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    • "Mps1 phosphorylates p53 at Thr-18, and this phosphorylation is critical for the stabilization of p53 by interfering with MDM2 binding [58]. Mps1-mediated p53 phosphorylation is also required for the activation of p53-dependent postmitotic checkpoint [58]; thus, inhibition of Mps1 kinase activity causes a defective postmitotic checkpoint and chromosome instability [58, 208]. These findings suggest that Mps1-mediated phosphorylation and subsequent stabilization of p53 may play an important role in the activation of p53 after spindle damage as well as the prevention of aneuploidy/polyploidy [58, 208]. "
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    ABSTRACT: Mitosis is tightly regulated and any errors in this process often lead to aneuploidy, genomic instability, and tumorigenesis. Deregulation of mitotic kinases is significantly associated with improper cell division and aneuploidy. Because of their importance during mitosis and the relevance to cancer, mitotic kinase signaling has been extensively studied over the past few decades and, as a result, several mitotic kinase inhibitors have been developed. Despite promising preclinical results, targeting mitotic kinases for cancer therapy faces numerous challenges, including safety and patient selection issues. Therefore, there is an urgent need to better understand the molecular mechanisms underlying mitotic kinase signaling and its interactive network. Increasing evidence suggests that tumor suppressor p53 functions at the center of the mitotic kinase signaling network. In response to mitotic spindle damage, multiple mitotic kinases phosphorylate p53 to either activate or deactivate p53-mediated signaling. p53 can also regulate the expression and function of mitotic kinases, suggesting the existence of a network of mutual regulation, which can be positive or negative, between mitotic kinases and p53 signaling. Therefore, deciphering this regulatory network will provide knowledge to overcome current limitations of targeting mitotic kinases and further improve the results of targeted therapy.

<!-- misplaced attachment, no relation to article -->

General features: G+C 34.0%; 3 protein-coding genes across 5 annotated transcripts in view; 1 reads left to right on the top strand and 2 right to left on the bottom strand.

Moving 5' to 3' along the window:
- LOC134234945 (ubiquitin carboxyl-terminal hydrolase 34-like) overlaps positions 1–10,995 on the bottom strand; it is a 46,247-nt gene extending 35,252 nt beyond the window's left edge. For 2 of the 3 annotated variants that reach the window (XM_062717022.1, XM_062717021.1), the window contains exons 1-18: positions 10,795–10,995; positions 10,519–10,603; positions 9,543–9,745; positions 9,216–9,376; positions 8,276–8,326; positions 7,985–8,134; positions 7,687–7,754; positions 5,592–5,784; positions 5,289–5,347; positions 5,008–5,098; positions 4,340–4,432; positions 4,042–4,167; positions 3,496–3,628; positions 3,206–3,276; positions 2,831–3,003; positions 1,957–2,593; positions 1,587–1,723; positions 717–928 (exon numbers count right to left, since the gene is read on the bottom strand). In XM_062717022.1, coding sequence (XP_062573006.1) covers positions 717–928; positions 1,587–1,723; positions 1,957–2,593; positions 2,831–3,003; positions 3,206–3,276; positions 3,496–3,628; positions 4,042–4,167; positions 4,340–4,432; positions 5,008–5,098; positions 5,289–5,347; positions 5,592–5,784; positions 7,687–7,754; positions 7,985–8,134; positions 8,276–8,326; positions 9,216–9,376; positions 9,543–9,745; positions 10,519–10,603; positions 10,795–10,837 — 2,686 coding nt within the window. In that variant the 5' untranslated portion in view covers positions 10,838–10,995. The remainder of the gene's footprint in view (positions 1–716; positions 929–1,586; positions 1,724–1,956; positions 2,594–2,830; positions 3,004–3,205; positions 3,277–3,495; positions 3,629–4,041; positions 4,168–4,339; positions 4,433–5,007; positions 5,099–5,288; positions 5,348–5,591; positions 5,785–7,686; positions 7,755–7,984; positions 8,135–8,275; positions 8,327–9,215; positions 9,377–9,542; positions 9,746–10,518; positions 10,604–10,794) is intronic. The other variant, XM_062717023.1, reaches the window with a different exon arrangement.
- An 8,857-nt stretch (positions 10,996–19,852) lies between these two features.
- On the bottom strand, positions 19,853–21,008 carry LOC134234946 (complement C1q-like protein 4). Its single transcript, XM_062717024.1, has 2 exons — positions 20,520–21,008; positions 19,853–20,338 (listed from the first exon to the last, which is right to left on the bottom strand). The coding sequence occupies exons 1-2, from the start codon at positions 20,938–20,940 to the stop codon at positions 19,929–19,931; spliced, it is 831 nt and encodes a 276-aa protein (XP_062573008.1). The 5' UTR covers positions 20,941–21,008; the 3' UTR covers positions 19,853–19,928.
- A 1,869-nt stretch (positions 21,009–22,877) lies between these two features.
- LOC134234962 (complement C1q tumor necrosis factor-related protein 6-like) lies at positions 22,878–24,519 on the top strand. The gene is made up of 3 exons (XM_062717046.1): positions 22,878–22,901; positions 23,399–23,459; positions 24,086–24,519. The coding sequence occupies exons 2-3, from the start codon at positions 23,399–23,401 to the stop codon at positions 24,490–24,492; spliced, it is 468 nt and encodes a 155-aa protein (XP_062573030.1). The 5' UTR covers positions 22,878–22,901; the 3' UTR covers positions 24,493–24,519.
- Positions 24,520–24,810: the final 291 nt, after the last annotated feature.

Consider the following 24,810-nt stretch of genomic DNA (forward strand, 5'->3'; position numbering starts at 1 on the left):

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    • "It is noteworthy that yeast screens often require significantly higher doses (approximately 5–10x) compared with typical mammalian cell culture screens or in vitro assays (see Figure S1 available online) (Blackburn and Avery, 2003; Buurman et al., 2005; Ericson et al., 2008; Kwak et al., 2011). Although our initial yeast screening concentrations are relatively high (maximum 200 mM), this high dose does not sacrifice specificity (Blackburn and Avery, 2003; Botet et al., 2007; Dias et al., 2010; Dorer et al., 2005; Ericson et al., 2008; Giaever et al., 2004; Khozoie et al., 2009; Kwak et al., 2011; Muré n et al., 2001). "
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    ABSTRACT: Preselection of compounds that are more likely to induce a phenotype can increase the efficiency and reduce the costs for model organism screening. To identify such molecules, we screened ~81,000 compounds in Saccharomyces cerevisiae and identified ~7500 that inhibit cell growth. Screening these growth-inhibitory molecules across a diverse panel of model organisms resulted in an increased phenotypic hit-rate. These data were used to build a model to predict compounds that inhibit yeast growth. Empirical and in silico application of the model enriched the discovery of bioactive compounds in diverse model organisms. To demonstrate the potential of these molecules as lead chemical probes, we used chemogenomic profiling in yeast and identified specific inhibitors of lanosterol synthase and of stearoyl-CoA 9-desaturase. As community resources, the ~7500 growth-inhibitory molecules have been made commercially available and the computational model and filter used are provided.